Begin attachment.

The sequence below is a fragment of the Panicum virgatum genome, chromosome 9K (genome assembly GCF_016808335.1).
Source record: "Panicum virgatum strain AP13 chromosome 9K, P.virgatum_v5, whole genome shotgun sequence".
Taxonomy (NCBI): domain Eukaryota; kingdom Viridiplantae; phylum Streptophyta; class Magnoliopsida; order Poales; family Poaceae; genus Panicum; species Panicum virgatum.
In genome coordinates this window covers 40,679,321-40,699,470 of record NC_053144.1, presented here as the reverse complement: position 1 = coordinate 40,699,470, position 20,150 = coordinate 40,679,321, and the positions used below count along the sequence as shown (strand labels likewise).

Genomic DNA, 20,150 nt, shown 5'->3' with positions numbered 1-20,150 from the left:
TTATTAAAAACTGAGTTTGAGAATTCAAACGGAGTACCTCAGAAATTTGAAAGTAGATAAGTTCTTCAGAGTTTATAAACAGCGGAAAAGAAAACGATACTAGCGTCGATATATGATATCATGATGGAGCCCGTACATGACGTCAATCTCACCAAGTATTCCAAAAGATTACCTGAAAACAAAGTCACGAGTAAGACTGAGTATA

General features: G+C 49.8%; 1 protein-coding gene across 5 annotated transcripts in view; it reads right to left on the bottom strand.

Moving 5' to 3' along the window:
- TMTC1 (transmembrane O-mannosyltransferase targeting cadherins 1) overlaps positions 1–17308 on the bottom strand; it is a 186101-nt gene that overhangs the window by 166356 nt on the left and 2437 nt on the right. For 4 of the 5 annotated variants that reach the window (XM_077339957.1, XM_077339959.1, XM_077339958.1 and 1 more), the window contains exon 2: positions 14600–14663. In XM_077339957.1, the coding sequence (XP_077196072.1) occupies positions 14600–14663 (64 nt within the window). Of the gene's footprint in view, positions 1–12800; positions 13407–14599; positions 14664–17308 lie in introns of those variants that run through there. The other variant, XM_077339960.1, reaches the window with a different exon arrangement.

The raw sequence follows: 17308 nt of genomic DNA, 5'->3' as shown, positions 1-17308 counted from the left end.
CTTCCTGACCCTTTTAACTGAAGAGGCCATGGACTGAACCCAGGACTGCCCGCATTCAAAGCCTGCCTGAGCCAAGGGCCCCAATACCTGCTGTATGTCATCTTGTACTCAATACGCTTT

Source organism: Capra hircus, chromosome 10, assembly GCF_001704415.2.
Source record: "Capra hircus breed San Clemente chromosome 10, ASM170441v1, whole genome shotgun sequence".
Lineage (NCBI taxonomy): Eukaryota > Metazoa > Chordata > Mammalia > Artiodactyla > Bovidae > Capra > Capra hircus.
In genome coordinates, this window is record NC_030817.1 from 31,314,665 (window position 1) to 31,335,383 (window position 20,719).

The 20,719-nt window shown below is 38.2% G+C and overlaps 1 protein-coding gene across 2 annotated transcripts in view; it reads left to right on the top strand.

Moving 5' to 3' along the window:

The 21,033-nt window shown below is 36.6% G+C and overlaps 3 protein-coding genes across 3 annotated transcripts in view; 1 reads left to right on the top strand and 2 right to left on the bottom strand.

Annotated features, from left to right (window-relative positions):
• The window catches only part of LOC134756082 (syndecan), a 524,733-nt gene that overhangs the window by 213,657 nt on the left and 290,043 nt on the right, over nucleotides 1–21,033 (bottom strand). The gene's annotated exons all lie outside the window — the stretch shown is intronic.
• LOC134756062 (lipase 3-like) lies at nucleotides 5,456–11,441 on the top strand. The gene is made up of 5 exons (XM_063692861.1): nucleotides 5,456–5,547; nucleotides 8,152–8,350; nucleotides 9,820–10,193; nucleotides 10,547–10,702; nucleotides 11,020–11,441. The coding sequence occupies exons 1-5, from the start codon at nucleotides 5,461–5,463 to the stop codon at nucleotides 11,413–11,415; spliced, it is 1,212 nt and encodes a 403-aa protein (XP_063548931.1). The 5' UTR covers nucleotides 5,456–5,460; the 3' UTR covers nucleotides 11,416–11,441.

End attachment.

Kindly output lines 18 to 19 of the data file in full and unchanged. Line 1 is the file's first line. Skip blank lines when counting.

The 21,033-nt window shown below is 36.6% G+C and overlaps 3 protein-coding genes across 3 annotated transcripts in view; 1 reads left to right on the top strand and 2 right to left on the bottom strand.

Annotated features, from left to right (window-relative positions):